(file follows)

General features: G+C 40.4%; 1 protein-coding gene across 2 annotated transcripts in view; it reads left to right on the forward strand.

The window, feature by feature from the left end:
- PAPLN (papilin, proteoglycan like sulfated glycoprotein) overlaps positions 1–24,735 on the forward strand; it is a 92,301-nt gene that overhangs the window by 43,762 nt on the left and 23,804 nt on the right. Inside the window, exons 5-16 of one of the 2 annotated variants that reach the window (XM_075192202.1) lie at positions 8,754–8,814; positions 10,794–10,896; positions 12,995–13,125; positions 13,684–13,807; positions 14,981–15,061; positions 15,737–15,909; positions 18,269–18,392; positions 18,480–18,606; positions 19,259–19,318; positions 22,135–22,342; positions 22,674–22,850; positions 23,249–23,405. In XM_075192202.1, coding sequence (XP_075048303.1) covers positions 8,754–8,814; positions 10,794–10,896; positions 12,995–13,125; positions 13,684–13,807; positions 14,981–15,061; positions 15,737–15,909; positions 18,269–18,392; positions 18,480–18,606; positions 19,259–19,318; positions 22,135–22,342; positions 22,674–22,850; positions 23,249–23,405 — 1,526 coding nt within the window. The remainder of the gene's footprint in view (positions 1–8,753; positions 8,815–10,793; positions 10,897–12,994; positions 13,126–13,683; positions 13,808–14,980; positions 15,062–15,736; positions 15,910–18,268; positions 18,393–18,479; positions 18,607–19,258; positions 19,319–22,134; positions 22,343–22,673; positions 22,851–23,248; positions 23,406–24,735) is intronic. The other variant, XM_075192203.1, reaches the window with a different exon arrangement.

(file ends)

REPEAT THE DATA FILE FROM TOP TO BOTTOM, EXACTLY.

General features: G+C 40.4%; 1 protein-coding gene across 2 annotated transcripts in view; it reads left to right on the forward strand.

The window, feature by feature from the left end:
- PAPLN (papilin, proteoglycan like sulfated glycoprotein) overlaps positions 1–24,735 on the forward strand; it is a 92,301-nt gene that overhangs the window by 43,762 nt on the left and 23,804 nt on the right. Inside the window, exons 5-16 of one of the 2 annotated variants that reach the window (XM_075192202.1) lie at positions 8,754–8,814; positions 10,794–10,896; positions 12,995–13,125; positions 13,684–13,807; positions 14,981–15,061; positions 15,737–15,909; positions 18,269–18,392; positions 18,480–18,606; positions 19,259–19,318; positions 22,135–22,342; positions 22,674–22,850; positions 23,249–23,405. In XM_075192202.1, coding sequence (XP_075048303.1) covers positions 8,754–8,814; positions 10,794–10,896; positions 12,995–13,125; positions 13,684–13,807; positions 14,981–15,061; positions 15,737–15,909; positions 18,269–18,392; positions 18,480–18,606; positions 19,259–19,318; positions 22,135–22,342; positions 22,674–22,850; positions 23,249–23,405 — 1,526 coding nt within the window. The remainder of the gene's footprint in view (positions 1–8,753; positions 8,815–10,793; positions 10,897–12,994; positions 13,126–13,683; positions 13,808–14,980; positions 15,062–15,736; positions 15,910–18,268; positions 18,393–18,479; positions 18,607–19,258; positions 19,319–22,134; positions 22,343–22,673; positions 22,851–23,248; positions 23,406–24,735) is intronic. The other variant, XM_075192203.1, reaches the window with a different exon arrangement.